THE Bank of England fuelled speculation that it is close to ending its multibillion-pound quantitative easing programme today after deciding against a further cash injection
Recent speeches from Bank governor Sir Mervyn King and his deputy Paul Tucker, as well as minutes of recent meetings, have questioned the impact of further so-called asset purchases.
Today's decision not to change policy added to the belief that QE could be knocked on the head and the Bank's policymakers would have to look elsewhere to provide the much-need stimulus to the economy.
Chris Williamson, chief economist at financial information services company Markit, said: "The lack of any decision probably not only reflects uncertainty about the health of the economy but also doubts about the effectiveness of policy even if more stimulus was considered appropriate."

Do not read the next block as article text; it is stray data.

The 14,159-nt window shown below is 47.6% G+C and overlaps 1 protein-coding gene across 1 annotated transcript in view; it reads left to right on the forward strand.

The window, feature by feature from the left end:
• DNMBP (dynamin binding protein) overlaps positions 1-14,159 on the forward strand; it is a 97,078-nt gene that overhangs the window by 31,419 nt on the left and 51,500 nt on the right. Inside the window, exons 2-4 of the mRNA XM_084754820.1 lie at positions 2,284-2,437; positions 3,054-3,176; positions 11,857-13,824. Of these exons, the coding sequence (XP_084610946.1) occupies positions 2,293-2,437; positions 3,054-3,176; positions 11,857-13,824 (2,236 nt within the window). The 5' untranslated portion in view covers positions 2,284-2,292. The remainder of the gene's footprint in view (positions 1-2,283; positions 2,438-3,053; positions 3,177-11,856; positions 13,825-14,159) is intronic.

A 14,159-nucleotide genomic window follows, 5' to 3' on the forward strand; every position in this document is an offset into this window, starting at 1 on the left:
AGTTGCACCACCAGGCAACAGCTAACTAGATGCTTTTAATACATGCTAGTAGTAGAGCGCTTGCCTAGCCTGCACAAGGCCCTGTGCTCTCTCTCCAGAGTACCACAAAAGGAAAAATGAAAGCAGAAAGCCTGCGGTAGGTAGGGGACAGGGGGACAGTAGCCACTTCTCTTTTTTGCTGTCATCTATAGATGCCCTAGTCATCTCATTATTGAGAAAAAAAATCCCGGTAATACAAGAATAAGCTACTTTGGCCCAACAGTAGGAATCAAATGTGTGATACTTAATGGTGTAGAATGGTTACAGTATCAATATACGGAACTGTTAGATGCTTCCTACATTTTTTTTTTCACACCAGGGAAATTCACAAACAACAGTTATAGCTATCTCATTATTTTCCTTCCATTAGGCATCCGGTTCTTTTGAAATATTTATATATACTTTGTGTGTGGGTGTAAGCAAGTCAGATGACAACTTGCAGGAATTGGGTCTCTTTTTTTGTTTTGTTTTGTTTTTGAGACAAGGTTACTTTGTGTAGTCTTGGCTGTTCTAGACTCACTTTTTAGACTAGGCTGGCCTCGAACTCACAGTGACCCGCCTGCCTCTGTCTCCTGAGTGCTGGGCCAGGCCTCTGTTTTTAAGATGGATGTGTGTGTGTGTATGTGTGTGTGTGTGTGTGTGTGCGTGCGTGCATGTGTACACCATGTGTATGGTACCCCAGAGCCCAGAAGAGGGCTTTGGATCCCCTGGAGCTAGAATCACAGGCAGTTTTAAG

The Bank has turned to new measures to stimulate the economy, such as the Funding for Lending scheme, but this is in its early stages so it is too soon to assess its impact.
But Stephen Boyle, head of group economics at Royal Bank of Scotland, said further QE should not be ruled out.
"With question marks over the effectiveness of more quantitative easing, the MPC (Monetary Policy Committee) is undoubtedly waiting to see the impact of its Funding for Lending Scheme," he said. "But with signs that the economy is slowing down, one shouldn't rule out further QE in the future."